Wednesday, April 7, 2010

Starting Over

I had a chat with a former student of mine, who's very passionate about chess. He lamented that he was not getting his results in spite of spending a lot of time playing chess, that his playing strength was stagnating.

Many years ago, it happened to me as well. I could not get past players 150 rating points above me. I could not figure out what seemed to be wrong. My routine of solving problems, reading as many books as I can get my hands on,playing in tournaments did not yield any breakthrough. I lost thread of the game especially in the late middlegame and endgame.

It took a lot of soul-searching to decide what was wrong. In the 80's I was mildly teased by stronger players, including IM Tan Lian Ann, that I was the best player in Singapore for the first 20 moves (mainly because of my opening knowledge). I realised that he was hinting that my chess fundamentals was not well laid and that I should review them first before anything else.

Following the advice, I stopped reading opening books. Rather, I started on chess endings. Averbakh's Chess Endings : Essential Knowledge was really hard, especially relearning the basic mates, but I stuck to it. Next, Kere's Practical Chess Endings. Then Capablanca's Best Chess Endings by Irving Chernev. It was then that I realised how pieces come to life, struggling over every square , line or diagonal, clearing them for pawns to queen. My playing strength took on a new dimension when the book Endgame Strategy by Shereshevsky was published. What a gem of a book..the themes of Do not rush, Schematic Thinking, Principle of 2 Weaknesses were firmly stuck in my arsenal.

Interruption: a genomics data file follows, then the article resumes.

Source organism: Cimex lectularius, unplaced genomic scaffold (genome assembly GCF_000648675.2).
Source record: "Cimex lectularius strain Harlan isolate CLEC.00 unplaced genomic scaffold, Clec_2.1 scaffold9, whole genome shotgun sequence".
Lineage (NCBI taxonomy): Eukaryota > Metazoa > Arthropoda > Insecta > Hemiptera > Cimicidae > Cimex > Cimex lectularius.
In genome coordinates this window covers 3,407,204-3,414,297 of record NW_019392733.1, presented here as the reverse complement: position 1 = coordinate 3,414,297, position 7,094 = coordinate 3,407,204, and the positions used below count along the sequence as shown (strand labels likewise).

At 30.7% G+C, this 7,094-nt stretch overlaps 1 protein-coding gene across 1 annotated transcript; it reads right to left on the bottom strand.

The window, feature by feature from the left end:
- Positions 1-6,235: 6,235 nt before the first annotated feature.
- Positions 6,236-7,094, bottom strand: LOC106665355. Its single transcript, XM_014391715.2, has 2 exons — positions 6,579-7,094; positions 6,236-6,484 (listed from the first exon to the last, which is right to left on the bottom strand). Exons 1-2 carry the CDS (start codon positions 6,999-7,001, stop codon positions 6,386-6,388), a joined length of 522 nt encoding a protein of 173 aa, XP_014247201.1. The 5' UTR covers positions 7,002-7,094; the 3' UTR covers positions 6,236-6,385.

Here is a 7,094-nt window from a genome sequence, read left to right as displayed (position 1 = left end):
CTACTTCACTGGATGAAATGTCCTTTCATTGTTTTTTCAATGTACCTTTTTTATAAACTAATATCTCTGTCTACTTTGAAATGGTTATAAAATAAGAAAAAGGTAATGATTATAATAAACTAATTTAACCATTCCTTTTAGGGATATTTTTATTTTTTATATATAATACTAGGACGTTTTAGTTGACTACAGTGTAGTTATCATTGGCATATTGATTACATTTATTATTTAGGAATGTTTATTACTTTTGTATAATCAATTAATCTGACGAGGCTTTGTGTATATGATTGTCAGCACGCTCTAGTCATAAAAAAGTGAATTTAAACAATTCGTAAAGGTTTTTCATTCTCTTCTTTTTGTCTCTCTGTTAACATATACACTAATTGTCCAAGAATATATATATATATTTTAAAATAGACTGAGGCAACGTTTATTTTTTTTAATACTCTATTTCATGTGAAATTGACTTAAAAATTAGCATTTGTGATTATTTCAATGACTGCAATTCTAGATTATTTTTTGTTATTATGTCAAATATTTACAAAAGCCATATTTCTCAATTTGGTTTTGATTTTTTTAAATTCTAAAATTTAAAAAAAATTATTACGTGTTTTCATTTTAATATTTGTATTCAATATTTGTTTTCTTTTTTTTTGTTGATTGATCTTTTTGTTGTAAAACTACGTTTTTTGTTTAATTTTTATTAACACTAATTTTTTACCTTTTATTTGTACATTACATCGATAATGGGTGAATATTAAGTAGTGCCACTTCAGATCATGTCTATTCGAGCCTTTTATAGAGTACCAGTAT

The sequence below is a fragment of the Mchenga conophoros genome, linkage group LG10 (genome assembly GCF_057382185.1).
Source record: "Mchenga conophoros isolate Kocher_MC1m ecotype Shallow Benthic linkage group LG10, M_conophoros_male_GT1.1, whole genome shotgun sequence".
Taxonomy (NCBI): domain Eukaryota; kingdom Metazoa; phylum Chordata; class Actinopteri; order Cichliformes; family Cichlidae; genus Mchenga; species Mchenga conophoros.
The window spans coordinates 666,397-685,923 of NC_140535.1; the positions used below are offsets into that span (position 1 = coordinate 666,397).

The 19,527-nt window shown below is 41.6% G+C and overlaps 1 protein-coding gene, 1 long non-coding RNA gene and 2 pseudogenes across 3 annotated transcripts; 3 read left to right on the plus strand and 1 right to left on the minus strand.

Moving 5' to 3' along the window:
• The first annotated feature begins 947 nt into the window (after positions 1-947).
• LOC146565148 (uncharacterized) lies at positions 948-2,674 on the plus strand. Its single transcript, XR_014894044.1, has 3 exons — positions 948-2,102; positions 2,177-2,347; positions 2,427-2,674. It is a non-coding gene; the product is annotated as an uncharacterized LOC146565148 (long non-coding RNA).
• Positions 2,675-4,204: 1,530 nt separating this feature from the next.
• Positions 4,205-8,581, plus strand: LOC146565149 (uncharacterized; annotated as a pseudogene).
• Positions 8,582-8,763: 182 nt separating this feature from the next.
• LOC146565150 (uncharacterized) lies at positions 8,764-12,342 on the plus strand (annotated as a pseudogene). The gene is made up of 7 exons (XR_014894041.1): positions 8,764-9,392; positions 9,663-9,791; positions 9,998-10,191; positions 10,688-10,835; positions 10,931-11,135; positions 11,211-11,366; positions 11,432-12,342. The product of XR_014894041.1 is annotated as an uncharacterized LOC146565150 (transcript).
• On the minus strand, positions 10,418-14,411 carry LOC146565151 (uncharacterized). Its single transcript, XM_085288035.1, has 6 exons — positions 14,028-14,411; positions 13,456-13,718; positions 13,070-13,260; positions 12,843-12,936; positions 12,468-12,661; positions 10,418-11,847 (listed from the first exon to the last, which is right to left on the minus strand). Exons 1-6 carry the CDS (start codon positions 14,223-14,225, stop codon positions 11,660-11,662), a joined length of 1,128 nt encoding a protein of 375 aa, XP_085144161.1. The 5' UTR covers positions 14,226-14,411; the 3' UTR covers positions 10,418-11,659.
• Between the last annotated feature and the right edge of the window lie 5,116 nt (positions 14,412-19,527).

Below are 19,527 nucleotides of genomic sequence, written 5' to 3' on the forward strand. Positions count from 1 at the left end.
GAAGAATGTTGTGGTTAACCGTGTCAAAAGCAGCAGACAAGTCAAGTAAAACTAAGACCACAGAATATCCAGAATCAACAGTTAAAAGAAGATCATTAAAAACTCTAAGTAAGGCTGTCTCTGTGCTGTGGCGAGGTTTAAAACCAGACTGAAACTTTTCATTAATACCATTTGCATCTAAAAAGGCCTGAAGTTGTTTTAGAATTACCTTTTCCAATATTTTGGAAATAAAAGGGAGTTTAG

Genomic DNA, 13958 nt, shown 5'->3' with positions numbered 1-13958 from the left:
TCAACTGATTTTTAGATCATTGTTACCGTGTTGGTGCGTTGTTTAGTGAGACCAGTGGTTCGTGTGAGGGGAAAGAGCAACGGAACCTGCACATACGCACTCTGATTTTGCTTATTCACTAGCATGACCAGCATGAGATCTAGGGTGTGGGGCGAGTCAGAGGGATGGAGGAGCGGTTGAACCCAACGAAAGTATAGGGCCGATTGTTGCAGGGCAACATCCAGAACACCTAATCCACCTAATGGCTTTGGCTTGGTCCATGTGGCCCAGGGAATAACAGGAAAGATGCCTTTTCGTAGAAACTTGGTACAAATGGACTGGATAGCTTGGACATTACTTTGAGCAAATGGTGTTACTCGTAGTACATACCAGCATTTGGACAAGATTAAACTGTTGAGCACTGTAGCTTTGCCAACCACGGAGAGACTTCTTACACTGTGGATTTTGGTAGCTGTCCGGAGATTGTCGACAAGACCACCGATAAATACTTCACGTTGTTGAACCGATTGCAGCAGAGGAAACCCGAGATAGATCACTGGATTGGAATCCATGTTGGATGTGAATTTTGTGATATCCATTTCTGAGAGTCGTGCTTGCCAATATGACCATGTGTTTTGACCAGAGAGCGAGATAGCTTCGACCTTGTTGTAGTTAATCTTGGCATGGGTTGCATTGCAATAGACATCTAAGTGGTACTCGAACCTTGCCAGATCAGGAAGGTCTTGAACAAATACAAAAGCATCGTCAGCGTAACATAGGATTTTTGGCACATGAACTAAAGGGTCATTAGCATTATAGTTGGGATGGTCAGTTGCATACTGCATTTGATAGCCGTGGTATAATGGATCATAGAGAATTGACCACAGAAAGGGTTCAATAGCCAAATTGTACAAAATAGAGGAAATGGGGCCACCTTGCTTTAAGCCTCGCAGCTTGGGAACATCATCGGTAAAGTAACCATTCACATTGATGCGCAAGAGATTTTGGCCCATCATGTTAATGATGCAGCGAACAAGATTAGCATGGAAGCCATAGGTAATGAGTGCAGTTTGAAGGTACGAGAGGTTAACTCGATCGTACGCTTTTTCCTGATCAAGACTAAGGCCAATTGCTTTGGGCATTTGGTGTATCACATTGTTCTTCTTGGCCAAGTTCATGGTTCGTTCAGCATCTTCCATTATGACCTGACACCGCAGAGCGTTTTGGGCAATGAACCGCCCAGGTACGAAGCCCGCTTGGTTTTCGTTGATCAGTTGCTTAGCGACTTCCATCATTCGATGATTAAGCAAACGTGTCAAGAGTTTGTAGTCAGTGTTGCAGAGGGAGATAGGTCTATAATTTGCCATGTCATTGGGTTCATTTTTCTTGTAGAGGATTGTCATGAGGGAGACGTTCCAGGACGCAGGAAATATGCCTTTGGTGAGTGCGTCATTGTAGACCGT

Positional chess then took on a new meaning after reading Nimzowitsch's My System, then Suetin's 3 Steps to Chess Mastery. Max Euwe's MiddleGame Vols and Pachman's Complete Chess Strategy Vols 1 and 2 made good sense once the endgame goals are understood. Mednis's out-of-print From the Middlegame to the Endgame gave lots of good advice in simplifying positions for the advantage.

My advice to my student? Re-learn the basics, start with the endgame, then slowly plough through the positional classics and tackle the tactics. Worked for me.

1 comment:

  1. Shall i add, to re-learn the basic, a good book to use is Capablanca's Chess fundamental, a classic for overall understanding of the position/game.

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